At anchor off Old Port Cove Marina



The winds were high, however, that night, and we got to experience boat swings of 100 degrees. Kathleen pretty much slept through it; Neil, being more attentive, got up often to walk around and be sure our anchor did not drag. It did not.

On the morning of the 21st, we raised anchor, and made our way back up the ICW about two miles to Seminole Marine for the haul out.

Neil earned his captain stripes on this one. The wind was brisk, and pushing from the north as we headed into it. We needed to steer into a travel lift bay directly to the west. Boating is basically like continuously steering on ice; it’s hard to calculate angles of approach and speed even without the wind “adding fun”. The first approach was too shallow, and we were quickly being pushed into docked boats. Neil got us out of a tight situation, backed off, and then came into the slip, leaning Granuaile against a wooden piling to pivot around and enter the bay. It was awe inspiring watching Granuaile be lifted out of the water by a giant rolling lift and moved to our assigned spot in the yard. We were officially “on the hard”.

The work was either annual maintenance, items that had come up during survey, or things that we discovered needing repair during our previous weeks owning the boat. Everything from power washing, prepping and painting the bottom of the boat, waxing the hull, and fixing a stuck pilot house door, to dropping the keel cooler, cleaning, boiling, and testing it, to deck drain hoses and seacocks that needed love, replace stabilizer seals and replace the main shaft cutlass bearing.

Shaft pulled to install new cutlass bearing
Reinstalling the main engine keel cooler
New seals for the Naiad stabilizer fins

We had anticipated four days, seven at the most. We got back into the water yesterday, the 30th, and are still at the dock in Old Port Cove Marina having some work finished up.. This has been a fantastic experience in “equanimity” – one of the recent Calm meditation app lessons practiced by Kathleen. We may or may not be back to our Vero Beach slip by Super Bowl Sunday, but as we’ve said quite often, there are worse places to be waylaid.

Back in the water

Palm Beach and its environs are beautiful. We went to a turtle rescue facility, a manatee research and information site (right next to a power plant – they like the warm water), toured a lighthouse and museum, and learned so much about our new home here. We spent three hours soaking in the sun on Jupiter Beach, finally getting to play in the Atlantic for the first time since we arrived here in November.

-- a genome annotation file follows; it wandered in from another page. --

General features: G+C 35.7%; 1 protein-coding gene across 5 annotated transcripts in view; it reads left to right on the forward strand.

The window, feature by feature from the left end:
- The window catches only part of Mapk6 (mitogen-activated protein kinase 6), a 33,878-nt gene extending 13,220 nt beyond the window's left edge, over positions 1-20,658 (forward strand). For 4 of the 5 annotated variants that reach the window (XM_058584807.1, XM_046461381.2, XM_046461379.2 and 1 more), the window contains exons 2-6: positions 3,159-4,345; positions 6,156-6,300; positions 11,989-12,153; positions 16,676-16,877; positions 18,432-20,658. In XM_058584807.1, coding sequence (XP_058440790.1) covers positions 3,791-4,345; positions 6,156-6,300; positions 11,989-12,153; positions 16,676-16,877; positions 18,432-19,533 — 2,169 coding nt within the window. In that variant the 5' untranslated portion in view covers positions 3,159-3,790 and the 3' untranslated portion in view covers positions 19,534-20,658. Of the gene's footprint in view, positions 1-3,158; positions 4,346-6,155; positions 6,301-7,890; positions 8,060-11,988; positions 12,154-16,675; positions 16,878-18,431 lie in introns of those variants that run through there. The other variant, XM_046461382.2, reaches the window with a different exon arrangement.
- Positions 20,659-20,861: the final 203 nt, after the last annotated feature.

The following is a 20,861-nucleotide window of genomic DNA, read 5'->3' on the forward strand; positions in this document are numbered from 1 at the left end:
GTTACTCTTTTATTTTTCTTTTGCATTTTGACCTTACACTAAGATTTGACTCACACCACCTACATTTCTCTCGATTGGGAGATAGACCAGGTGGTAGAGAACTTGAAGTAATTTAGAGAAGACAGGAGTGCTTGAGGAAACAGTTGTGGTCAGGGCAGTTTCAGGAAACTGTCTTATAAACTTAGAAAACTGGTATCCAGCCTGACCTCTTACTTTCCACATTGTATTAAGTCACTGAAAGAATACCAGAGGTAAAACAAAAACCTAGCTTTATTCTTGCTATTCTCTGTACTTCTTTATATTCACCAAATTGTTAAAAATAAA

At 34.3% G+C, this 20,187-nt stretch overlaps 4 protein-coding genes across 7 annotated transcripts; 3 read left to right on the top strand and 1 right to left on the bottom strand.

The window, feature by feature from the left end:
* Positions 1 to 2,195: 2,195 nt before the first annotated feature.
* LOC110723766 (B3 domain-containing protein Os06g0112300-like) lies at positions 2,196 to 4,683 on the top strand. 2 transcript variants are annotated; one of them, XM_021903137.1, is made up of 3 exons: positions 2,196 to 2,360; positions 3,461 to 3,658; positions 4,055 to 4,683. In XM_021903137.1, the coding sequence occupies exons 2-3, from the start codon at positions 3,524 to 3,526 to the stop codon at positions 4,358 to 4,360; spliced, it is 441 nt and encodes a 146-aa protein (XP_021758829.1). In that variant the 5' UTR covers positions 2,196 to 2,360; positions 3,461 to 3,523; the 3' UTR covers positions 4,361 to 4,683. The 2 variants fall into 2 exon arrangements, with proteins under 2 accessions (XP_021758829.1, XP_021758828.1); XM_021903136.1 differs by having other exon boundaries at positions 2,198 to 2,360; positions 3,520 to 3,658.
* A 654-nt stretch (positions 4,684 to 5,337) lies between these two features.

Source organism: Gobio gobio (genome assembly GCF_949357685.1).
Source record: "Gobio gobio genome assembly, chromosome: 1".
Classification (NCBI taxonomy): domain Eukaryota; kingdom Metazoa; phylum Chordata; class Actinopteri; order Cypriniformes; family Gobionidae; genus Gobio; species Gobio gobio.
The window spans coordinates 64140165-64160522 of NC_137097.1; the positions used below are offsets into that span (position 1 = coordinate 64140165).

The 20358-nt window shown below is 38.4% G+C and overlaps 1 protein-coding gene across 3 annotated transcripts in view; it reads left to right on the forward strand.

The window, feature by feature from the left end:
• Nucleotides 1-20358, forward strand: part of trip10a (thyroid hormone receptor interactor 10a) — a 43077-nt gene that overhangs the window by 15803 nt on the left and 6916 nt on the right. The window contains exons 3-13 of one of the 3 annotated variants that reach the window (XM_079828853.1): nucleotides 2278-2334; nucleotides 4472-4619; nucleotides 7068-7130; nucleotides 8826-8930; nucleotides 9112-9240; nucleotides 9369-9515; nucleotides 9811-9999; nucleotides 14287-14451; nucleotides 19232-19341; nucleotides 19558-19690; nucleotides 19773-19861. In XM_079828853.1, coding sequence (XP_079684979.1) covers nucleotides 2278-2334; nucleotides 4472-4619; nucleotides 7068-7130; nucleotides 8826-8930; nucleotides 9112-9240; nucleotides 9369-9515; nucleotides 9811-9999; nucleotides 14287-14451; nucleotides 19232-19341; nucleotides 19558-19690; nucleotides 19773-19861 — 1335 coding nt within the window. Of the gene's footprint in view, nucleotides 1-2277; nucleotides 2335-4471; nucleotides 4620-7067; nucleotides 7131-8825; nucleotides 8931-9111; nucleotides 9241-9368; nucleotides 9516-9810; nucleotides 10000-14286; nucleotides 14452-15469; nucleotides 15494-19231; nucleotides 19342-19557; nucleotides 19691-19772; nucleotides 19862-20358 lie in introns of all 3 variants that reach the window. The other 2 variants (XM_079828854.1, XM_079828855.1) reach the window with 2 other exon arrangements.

We went to lots of great fish restaurants and a funky tiki bar, but our very best night here was being able to see friends, Brenda and Mark Taipale, who we hadn’t seen for 23 years. The years fell away, and the evening passed too quickly with belly laughs, memories, and getting caught up. It was a most wonderful unexpected surprise.

While sitting here typing this entry, we are still awaiting a new swim ladder. Our wind speed and angle sensor is officially dead, so a new one is ordered. We’ve met so many great people – marine specialists, other boat owners, folks just walking the docks checking out the boats. Being in AirBnb’s and hotels left us antsy to get back to our home, and the calmness that comes from this life. Waking up this morning to a smooth, quiet bay, watching the sun come up and enjoying warm coffee together on the upper deck was perfect – as all homecomings should be.

At slip in Old Port Cove Marina
At slip beside Beth and Jim’s N55 Boreas


  1. Just found out about your adventure and I’m living it through this blog. Thanks! I live in Costa Rica, Central America and this lifestile is what I look for in the not so near future. Starting to study what it takes and these blogs are the best place to start!! if you ever travel south, stop by..beers on me!